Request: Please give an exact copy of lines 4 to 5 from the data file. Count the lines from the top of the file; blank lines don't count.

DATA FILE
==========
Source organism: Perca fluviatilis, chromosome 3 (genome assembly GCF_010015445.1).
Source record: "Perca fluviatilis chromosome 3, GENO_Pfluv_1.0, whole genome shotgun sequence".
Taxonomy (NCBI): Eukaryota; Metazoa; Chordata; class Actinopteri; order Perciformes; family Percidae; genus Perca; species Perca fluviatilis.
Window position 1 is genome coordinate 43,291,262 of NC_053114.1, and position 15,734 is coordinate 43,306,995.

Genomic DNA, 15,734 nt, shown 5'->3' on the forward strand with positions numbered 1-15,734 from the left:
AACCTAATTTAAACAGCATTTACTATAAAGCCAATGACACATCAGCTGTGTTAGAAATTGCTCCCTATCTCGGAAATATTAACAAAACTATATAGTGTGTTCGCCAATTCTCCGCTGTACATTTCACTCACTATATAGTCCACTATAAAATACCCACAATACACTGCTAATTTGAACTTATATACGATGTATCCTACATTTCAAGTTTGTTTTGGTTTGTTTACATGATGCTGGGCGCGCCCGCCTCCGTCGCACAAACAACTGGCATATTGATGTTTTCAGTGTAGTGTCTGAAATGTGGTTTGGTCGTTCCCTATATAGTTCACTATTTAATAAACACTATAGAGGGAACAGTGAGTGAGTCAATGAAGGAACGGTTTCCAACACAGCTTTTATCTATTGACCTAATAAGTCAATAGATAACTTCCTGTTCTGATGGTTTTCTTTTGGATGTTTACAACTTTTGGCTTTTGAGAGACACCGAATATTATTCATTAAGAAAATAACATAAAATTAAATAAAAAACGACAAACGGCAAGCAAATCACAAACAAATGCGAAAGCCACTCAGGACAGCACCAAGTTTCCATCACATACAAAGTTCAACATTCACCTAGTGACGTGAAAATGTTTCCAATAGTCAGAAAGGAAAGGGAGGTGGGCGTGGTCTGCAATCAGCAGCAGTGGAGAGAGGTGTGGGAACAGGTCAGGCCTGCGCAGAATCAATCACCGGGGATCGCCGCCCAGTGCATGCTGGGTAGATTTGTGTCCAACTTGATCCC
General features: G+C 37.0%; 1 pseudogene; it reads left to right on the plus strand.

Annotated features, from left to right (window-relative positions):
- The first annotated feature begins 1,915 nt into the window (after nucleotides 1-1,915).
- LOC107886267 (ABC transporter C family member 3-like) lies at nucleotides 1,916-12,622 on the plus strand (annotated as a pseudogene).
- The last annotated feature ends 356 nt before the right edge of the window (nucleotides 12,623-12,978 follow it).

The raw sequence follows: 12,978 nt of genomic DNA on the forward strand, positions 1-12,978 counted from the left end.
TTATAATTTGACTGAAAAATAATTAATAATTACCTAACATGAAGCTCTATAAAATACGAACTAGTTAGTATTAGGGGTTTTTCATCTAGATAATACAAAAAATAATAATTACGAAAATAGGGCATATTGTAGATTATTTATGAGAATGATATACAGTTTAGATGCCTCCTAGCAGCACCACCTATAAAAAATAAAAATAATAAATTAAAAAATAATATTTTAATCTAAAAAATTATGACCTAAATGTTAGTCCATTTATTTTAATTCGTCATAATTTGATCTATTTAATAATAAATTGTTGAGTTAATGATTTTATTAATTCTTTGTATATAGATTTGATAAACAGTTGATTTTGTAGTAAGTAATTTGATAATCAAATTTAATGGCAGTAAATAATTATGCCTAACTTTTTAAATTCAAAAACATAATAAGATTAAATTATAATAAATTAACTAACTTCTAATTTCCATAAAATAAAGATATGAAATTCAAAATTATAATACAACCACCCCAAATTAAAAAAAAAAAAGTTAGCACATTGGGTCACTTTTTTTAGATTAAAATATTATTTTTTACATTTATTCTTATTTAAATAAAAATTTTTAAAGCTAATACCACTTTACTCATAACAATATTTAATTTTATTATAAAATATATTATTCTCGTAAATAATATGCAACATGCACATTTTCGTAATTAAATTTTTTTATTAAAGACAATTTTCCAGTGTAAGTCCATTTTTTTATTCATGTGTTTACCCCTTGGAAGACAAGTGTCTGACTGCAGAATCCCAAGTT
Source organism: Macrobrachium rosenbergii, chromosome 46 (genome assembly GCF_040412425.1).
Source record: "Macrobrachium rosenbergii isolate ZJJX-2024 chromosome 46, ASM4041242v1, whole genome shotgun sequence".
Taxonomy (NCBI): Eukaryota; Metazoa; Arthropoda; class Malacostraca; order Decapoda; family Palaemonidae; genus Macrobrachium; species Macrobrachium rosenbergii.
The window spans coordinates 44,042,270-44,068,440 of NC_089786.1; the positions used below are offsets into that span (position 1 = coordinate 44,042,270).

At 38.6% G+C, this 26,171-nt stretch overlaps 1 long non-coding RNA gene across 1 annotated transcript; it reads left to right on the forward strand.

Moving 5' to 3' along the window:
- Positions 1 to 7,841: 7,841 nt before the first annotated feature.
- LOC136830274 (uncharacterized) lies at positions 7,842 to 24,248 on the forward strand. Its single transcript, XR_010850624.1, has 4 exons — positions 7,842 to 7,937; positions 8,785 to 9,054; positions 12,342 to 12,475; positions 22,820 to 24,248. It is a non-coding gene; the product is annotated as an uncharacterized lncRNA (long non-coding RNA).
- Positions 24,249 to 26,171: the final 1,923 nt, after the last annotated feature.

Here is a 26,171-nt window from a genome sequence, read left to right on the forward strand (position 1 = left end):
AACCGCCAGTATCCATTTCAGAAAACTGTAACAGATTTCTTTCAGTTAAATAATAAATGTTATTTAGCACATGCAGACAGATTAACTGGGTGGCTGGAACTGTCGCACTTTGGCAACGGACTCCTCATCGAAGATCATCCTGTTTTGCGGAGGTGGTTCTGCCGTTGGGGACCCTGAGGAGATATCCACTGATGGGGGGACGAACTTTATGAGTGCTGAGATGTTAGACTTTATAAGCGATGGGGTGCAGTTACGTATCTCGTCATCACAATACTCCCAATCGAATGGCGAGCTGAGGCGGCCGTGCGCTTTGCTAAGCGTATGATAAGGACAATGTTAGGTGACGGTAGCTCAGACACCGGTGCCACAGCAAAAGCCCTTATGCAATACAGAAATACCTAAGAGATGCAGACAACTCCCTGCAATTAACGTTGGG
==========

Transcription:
Window position 1 is genome coordinate 43,291,262 of NC_053114.1, and position 15,734 is coordinate 43,306,995.

Genomic DNA, 15,734 nt, shown 5'->3' on the forward strand with positions numbered 1-15,734 from the left: